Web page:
The Beijing Massacre
Twenty five years ago, on June 4th 1989, Chinese government, under martial law, deployed 20,000 troops to Beijing’s Tiananmen Square to forcefully remove the pro-democracy protestors. As the tanks rolled into the Square, the demonstrations turned bloody resulting in deaths of people, including soldiers, between 800 and 2,500. Immediately after the massacre, the world criticized China’s actions. US put immediate economic sanctions and large-scale protests took place in Hong Kong, Shanghai and other cities. But, still the people who took part in Tiananmen protests were arrested and sentenced to long prison terms. Even after 25 years, mentioning ‘Tiananmen’ in art, media or literature is banned. A Chinese citizen is forbidden to know any information about these protests. A Google search for ‘Tiananmen Square Massacre’ on the internet in China only returns the message ‘This page cannot be found.’
The drastic reforms of the 1978 by Chinese government were expected to bring in a new era of prosperity. It was also said to be the era when new universities were founded to create a generation of intellectuals for leading China towards prosperity. But, what followed was corruption and nepotism. Wealth increased but workers’ wages didn’t. University graduates and professors were angered over this increase in inequality. During this time, student democracy party was founded and was initially tolerated, since it was full of university-educated people.
In 1986, the Chinese central leadership got alarmed by the increasing protests. It immediately denounced the party’s general secretary Hu Yaobang for allowing this unrest to grow up. Hu was considered by many educated people as a reformer. Many of his office policies had the effect of making the government more transparent and removing total governmental control from the economy. It made him popular among the students, but the same thing frustrated the corrupted bureaucratic men.
After his resignation in 1987, Hu Yaobang died of heart attack in April, 1989. Hu’s death provided a catalyst for the student protests. Nearly 100,000 students is said to have marched in Hu’s funeral despite central leadership’s ban. The protests didn’t have a unified cause or leadership. The participants were generally critical of the ruling Chinese Communist Party and voiced complaints ranging from minor criticisms to calls for full-fledged democracy, but at the same time, they didn’t want to overthrow the government. However, the Chinese government took an aggressive stance rather than a conciliatory approach. On June 2, 1989, it officially sends the People Liberation Army (PLA) to clear people from Tiananmen Square.
The soldiers were violently opposed as many residents blocked them from getting into the square. Chinese government later reported that, soldiers were incinerated when their vehicles were torched and many other soldiers were badly beaten by violent mob attacks. There are truths in these accounts too. When the army finally reached Tiananmen Square it began firing at thousands of protestors. There are no correct figures regarding the death toll since the Chinese government and Western media have made their own myths about those things.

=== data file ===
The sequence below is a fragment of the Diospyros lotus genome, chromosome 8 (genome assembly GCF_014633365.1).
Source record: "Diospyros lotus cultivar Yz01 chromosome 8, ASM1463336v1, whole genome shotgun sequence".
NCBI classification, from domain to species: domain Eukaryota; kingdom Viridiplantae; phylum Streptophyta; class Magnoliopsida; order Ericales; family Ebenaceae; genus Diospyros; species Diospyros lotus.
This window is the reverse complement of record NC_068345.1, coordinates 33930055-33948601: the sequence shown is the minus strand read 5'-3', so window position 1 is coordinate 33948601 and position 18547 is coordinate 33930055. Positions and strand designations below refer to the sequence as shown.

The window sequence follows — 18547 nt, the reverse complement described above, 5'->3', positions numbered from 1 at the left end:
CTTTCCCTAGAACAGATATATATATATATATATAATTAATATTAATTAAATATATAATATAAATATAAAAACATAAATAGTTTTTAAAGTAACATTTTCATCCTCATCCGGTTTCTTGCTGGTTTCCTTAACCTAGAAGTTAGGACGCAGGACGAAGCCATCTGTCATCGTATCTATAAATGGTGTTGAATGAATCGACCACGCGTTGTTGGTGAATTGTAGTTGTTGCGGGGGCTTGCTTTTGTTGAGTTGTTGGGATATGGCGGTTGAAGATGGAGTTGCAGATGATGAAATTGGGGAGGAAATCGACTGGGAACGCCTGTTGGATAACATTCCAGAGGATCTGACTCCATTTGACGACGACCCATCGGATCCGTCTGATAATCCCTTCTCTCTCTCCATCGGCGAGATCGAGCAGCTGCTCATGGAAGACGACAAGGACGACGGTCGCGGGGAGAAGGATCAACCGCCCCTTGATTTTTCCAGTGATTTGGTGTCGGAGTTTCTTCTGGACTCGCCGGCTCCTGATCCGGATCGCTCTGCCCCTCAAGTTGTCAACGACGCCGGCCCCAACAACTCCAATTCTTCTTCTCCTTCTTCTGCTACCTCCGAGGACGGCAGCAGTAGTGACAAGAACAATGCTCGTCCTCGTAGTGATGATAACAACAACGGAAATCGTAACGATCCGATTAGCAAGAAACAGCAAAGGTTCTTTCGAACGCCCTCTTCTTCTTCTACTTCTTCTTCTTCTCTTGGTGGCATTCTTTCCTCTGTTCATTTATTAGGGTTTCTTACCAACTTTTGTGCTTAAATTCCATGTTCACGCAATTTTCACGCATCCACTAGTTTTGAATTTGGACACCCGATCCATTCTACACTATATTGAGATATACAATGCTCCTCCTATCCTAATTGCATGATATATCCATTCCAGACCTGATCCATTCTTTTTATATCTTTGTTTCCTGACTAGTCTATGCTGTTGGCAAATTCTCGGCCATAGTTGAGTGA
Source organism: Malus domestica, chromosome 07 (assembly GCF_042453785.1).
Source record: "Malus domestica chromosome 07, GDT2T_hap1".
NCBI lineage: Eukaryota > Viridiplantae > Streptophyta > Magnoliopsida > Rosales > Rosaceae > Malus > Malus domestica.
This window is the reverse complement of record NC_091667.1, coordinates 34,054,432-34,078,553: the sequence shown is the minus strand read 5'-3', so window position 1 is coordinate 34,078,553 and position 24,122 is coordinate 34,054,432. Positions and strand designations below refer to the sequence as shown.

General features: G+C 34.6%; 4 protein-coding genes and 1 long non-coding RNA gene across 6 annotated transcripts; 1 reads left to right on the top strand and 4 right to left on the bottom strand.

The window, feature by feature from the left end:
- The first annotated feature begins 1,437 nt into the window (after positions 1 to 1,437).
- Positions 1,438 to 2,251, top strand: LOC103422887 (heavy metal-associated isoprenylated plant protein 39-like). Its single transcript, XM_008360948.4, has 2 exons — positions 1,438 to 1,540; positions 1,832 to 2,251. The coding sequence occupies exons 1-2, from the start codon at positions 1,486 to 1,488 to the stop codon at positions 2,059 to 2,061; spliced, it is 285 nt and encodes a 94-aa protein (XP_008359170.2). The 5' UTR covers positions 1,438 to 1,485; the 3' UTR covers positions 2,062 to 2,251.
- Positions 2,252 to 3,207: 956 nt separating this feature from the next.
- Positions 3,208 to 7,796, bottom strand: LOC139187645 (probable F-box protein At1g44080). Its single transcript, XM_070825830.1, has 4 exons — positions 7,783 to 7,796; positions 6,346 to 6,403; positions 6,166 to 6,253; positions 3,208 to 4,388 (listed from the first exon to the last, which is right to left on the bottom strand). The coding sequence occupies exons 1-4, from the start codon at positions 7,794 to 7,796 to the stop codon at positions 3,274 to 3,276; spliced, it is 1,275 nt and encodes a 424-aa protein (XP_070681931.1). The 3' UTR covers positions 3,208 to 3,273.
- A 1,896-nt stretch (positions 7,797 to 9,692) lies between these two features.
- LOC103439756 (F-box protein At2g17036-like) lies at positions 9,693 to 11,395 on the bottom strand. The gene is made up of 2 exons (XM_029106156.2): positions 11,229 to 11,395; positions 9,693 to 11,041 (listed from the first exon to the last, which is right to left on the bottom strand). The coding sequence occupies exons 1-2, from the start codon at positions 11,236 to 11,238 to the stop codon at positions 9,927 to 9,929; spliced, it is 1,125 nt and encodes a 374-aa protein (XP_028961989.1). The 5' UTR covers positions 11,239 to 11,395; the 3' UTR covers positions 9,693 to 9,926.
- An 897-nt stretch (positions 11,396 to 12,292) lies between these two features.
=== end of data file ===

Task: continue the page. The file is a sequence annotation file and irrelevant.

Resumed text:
While, China indulged in denialism, the Westerners mostly showed the massacre as a simple Students Vs Soldiers or a democracy Vs communism story. The students were not the only victims of the state’s violence. The main victims were the ordinary workers living in the Beijing suburbs. Apart from the violence in Tiananmen Square, hundreds of Chinese workers were gunned down in the streets. That is why many Chinese dissidents proclaimed the name ‘Beijing Massacre.’ The ‘Tiananmen massacre’ was just a Western created name, since students protesting remained more attractive than the rioting workers. The uprising or the massacre didn’t occur within a square; it occurred throughout Beijing. Many workers and innocent passer-by also lost their lives in a different place and under different circumstances. The Westerners has also side-lined the death of soldiers, many of whom were burned alive and their corpses hanged on the streets.
After cracking down the Tiananmen protests a familiar pattern of events could be seen, but the democratic movement never raised again. Today, United States and UN urge China to improve its human rights record. China replies ‘mind your own businesses’ to both. Authorities carry out a nationwide crackdown of journalists before the Anniversary of the Tiananmen Square massacre and each anniversary mostly passes without any public acknowledgement of the massacre.